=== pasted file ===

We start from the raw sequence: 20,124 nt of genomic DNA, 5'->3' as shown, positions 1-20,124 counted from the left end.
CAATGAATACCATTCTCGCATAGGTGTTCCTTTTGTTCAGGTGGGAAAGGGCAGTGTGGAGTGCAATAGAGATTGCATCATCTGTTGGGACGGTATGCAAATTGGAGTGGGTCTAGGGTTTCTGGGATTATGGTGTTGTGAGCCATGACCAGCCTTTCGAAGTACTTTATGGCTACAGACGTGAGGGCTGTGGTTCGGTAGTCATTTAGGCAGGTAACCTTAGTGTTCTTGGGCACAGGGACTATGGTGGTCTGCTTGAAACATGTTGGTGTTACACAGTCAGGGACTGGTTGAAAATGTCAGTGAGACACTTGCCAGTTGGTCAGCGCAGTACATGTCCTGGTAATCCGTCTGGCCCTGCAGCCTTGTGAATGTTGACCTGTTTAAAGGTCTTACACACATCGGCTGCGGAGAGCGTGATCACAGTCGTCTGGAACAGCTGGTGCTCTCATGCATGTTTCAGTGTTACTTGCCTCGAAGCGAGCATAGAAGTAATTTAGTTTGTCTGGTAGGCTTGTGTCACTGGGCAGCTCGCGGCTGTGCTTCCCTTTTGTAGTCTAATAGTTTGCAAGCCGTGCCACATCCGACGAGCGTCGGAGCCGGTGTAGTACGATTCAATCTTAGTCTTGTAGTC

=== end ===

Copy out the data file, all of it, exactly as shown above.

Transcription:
We start from the raw sequence: 20,124 nt of genomic DNA, 5'->3' as shown, positions 1-20,124 counted from the left end.
CAATGAATACCATTCTCGCATAGGTGTTCCTTTTGTTCAGGTGGGAAAGGGCAGTGTGGAGTGCAATAGAGATTGCATCATCTGTTGGGACGGTATGCAAATTGGAGTGGGTCTAGGGTTTCTGGGATTATGGTGTTGTGAGCCATGACCAGCCTTTCGAAGTACTTTATGGCTACAGACGTGAGGGCTGTGGTTCGGTAGTCATTTAGGCAGGTAACCTTAGTGTTCTTGGGCACAGGGACTATGGTGGTCTGCTTGAAACATGTTGGTGTTACACAGTCAGGGACTGGTTGAAAATGTCAGTGAGACACTTGCCAGTTGGTCAGCGCAGTACATGTCCTGGTAATCCGTCTGGCCCTGCAGCCTTGTGAATGTTGACCTGTTTAAAGGTCTTACACACATCGGCTGCGGAGAGCGTGATCACAGTCGTCTGGAACAGCTGGTGCTCTCATGCATGTTTCAGTGTTACTTGCCTCGAAGCGAGCATAGAAGTAATTTAGTTTGTCTGGTAGGCTTGTGTCACTGGGCAGCTCGCGGCTGTGCTTCCCTTTTGTAGTCTAATAGTTTGCAAGCCGTGCCACATCCGACGAGCGTCGGAGCCGGTGTAGTACGATTCAATCTTAGTCTTGTAGTC